Rassie Erasmus looks to the future and beyond

The Springbok coach continues his building process with the end of year tour, with one eye on next year’s World Cup.

There’s a fair deal of future-scaping taking place in the mind of Springbok coach Rassie Erasmus, which was made evident by the nature of the 36-man squad he named to tour Europe next month.

Being a coach who has embraced innovation in his life, Erasmus seems to be envisioning the  future in a way that ensures a measure of continuity leading up to the 2019 Rugby World Cup, where he hopes to have a team strong enough to compete with the All Blacks for the championship.

The expectations placed on Erasmus are no greater or less than those placed on any Springbok coach before him during a World Cup year. The mandate is simple, yet treacherously tough: Beat the All Blacks and win the World Cup.

All things being equal, Erasmus could have assembled more than 36 players for his touring squad, which speaks to the depth of South African rugby at the moment. But in rugby, things are hardly ever equal. Erasmus has had to deal with injuries to key players, the recent return of players who haven’t played in months, and the complicated negotiations surrounding the availability of overseas-based players now that the ban has been lifted.

Encouragingly, though, the Super Rugby and Currie Cup tournaments have unearthed exciting young players, who are making strong cases for themselves to get some World Cup action. Competition for most positions in the squad has been brutal, but last Saturday Erasmus named 20 forwards and 16 backs for Test matches against England, France, Scotland and Wales.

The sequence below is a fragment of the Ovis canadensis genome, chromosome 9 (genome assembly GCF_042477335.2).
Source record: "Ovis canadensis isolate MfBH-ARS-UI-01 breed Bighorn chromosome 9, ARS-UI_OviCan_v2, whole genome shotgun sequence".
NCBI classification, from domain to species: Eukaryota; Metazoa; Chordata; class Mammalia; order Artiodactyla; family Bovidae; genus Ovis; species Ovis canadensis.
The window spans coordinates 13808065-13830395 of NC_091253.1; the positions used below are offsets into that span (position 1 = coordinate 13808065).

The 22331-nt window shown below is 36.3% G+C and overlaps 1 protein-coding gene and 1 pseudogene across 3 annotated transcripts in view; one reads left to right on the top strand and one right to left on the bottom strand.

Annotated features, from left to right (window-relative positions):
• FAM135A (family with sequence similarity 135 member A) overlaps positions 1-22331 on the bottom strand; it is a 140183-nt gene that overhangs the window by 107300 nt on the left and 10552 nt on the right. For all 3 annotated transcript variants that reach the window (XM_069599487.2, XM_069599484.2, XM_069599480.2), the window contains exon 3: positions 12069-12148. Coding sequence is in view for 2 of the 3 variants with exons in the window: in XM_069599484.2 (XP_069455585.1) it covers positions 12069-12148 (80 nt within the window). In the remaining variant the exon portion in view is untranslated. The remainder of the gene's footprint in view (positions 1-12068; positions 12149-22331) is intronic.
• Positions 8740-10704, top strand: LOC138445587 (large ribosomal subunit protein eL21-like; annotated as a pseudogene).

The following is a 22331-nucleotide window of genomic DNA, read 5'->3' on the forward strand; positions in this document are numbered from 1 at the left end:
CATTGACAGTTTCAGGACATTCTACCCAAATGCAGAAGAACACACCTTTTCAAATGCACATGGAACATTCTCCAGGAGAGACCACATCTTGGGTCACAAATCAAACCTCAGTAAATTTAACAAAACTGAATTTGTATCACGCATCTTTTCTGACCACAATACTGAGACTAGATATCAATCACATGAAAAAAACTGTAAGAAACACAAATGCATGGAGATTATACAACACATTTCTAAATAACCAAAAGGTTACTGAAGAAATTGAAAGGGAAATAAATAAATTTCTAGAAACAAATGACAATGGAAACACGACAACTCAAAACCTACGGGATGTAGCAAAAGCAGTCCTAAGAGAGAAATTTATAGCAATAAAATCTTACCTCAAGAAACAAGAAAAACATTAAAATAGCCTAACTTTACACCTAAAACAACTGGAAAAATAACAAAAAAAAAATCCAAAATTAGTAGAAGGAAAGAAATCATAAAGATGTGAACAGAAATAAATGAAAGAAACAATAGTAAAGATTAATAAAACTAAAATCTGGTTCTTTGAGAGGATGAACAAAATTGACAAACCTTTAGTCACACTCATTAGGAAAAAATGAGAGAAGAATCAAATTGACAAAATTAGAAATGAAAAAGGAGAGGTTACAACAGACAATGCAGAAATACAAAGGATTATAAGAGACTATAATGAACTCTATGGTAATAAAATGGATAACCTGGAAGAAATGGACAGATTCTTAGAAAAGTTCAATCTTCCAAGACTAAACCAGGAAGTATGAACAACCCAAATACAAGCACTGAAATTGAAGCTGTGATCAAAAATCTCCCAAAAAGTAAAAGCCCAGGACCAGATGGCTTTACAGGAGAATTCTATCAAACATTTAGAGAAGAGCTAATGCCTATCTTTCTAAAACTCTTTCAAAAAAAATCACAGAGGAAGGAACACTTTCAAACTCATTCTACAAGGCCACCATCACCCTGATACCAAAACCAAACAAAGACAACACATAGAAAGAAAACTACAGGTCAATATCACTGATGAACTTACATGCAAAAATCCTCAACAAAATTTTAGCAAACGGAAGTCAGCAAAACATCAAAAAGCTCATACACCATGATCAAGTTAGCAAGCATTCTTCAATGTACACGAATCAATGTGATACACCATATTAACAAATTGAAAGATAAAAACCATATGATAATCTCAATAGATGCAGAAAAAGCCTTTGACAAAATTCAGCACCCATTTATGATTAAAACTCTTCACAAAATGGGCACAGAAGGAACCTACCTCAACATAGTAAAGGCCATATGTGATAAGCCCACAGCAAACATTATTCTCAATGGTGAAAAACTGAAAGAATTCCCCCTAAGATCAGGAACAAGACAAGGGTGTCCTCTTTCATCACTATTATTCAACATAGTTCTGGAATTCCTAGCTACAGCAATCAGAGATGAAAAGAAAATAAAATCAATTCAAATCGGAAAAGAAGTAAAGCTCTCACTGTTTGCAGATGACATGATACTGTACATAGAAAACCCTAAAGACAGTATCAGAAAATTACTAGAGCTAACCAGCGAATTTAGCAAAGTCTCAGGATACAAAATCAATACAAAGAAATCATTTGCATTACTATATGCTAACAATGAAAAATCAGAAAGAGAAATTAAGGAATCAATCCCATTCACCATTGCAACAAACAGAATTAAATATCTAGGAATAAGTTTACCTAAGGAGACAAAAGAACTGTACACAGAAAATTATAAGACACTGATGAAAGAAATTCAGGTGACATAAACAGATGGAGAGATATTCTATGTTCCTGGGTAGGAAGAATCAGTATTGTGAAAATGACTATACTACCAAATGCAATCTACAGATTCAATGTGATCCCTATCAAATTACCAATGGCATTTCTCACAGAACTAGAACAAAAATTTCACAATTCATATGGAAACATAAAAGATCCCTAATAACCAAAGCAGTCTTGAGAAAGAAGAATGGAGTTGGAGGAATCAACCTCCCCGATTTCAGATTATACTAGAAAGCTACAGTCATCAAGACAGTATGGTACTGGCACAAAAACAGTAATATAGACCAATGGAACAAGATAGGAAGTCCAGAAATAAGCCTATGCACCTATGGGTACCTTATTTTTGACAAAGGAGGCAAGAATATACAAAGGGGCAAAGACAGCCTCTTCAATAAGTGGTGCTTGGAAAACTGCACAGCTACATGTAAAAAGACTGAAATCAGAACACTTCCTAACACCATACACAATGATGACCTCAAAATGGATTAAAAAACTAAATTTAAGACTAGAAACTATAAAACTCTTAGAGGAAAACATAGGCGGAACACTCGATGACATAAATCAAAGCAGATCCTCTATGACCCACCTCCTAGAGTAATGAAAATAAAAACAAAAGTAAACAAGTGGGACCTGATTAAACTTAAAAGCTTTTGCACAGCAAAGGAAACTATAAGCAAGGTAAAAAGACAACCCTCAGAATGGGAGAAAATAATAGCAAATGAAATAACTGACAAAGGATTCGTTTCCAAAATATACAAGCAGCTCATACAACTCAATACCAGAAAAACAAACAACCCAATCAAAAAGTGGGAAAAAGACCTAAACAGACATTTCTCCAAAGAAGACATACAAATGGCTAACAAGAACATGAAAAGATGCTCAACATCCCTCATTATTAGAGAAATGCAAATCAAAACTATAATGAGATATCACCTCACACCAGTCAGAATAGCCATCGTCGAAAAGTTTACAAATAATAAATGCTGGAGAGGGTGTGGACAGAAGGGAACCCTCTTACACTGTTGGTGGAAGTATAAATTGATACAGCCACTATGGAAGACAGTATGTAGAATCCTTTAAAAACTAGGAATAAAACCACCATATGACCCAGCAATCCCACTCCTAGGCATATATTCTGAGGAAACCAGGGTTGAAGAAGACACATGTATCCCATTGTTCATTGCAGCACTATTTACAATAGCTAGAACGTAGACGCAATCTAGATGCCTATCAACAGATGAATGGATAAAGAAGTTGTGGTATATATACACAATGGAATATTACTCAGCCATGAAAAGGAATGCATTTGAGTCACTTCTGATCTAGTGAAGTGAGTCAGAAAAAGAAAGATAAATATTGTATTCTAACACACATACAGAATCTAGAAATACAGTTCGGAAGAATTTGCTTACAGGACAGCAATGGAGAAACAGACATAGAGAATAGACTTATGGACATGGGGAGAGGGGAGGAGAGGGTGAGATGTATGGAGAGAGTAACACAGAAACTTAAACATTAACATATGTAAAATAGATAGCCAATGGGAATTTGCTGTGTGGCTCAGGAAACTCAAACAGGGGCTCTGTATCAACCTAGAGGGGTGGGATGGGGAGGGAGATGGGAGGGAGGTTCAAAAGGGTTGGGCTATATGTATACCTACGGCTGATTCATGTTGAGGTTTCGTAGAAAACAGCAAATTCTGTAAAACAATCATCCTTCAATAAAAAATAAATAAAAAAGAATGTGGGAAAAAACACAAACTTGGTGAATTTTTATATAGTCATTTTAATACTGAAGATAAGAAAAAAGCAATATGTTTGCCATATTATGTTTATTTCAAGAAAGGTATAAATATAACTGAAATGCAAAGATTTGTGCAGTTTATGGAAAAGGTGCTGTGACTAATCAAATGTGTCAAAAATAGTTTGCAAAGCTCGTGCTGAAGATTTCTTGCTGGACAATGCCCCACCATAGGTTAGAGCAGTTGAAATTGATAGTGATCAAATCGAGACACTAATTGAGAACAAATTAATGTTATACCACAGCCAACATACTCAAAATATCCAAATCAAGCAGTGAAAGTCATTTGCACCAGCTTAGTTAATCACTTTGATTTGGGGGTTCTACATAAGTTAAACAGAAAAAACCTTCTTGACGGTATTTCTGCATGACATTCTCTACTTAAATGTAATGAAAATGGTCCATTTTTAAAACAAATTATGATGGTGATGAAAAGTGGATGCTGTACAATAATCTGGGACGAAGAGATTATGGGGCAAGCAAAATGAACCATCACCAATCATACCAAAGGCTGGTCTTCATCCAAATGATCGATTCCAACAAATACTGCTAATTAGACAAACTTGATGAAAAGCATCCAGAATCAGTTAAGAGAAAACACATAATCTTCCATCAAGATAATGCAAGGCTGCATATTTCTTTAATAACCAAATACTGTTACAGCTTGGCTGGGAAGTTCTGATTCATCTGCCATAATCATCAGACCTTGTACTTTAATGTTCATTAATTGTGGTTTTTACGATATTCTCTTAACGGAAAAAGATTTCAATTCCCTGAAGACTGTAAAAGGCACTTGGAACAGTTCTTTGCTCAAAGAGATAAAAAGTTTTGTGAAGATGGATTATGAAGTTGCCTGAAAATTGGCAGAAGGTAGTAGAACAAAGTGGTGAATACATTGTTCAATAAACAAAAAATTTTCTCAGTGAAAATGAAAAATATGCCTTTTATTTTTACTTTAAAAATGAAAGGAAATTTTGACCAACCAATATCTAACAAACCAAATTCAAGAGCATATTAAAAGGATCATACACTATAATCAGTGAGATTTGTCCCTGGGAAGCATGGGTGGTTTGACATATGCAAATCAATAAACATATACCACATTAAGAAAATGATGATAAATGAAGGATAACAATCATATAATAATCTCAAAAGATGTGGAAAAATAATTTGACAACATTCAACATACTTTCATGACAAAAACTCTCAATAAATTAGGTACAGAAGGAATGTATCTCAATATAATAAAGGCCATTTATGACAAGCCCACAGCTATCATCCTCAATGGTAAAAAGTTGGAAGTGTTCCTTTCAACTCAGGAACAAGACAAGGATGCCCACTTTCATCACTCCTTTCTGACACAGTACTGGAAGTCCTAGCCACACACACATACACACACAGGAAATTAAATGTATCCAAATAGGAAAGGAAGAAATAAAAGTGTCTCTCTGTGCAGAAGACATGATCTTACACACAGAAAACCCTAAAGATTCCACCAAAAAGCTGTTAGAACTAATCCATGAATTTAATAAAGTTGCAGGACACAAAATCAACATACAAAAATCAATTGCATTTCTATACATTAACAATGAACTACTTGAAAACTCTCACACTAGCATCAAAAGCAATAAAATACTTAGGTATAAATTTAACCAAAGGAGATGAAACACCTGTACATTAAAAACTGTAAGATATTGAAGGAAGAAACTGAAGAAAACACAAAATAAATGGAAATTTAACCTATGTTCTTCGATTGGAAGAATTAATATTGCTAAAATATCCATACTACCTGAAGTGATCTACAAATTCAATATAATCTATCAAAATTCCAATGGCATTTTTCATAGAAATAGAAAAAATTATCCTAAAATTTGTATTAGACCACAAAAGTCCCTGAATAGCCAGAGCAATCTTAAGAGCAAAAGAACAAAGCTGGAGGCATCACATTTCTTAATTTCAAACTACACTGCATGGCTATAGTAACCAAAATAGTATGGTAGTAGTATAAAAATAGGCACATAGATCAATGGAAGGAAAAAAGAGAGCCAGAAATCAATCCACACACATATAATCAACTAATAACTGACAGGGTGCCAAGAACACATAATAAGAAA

Need for speed

This end-of-year tour is somewhat of a precursor to an important year ahead for the Springboks, where scrutiny becomes evermore intense. There’s an abundance of talent in the backline department, but many players lack game time, while Lionel Mapoe, Lukhanyo Am and Makazole Mapimpi are injured.

Debutants Sergeal Petersen and Ruhan Nel have lowered the level of international experience among the backs, while S’bu Nkosi, Embrose Papier, Louis Schreuder, Ivan van Zyl, Cheslin Kolbe and Damian Willemse have only just begun their international careers. But the common factor that might bring the Springbok backline together is pure speed.

Ironically, the lifting of the ban on overseas-based players has complicated Erasmus’ selection plans, resulting in some surprise choices.
Faf De Klerk is not available for the November Tests after trading the tour for the Rugby Championship. Without De Klerk, Erasmus needed to bring in Schreuder to offset the relative inexperience of Van Zyl and Papier. Although he has just one test cap, Schreuder has years of Super Rugby experience to fall back on, and his leadership in the Sharks’ recent march to Currie Cup glory wouldn’t have hurt his cause.